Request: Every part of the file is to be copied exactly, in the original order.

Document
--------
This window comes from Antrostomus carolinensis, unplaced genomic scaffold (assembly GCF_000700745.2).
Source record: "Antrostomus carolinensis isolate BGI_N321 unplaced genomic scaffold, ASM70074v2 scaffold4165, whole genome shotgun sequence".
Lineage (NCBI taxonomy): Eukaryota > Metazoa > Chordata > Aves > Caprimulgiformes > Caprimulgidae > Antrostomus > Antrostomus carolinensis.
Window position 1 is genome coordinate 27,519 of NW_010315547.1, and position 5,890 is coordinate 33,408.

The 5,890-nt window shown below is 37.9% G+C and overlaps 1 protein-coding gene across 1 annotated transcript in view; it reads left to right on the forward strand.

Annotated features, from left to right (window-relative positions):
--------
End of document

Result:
This window comes from Antrostomus carolinensis, unplaced genomic scaffold (assembly GCF_000700745.2).
Source record: "Antrostomus carolinensis isolate BGI_N321 unplaced genomic scaffold, ASM70074v2 scaffold4165, whole genome shotgun sequence".
Lineage (NCBI taxonomy): Eukaryota > Metazoa > Chordata > Aves > Caprimulgiformes > Caprimulgidae > Antrostomus > Antrostomus carolinensis.
Window position 1 is genome coordinate 27,519 of NW_010315547.1, and position 5,890 is coordinate 33,408.

The 5,890-nt window shown below is 37.9% G+C and overlaps 1 protein-coding gene across 1 annotated transcript in view; it reads left to right on the forward strand.

Annotated features, from left to right (window-relative positions):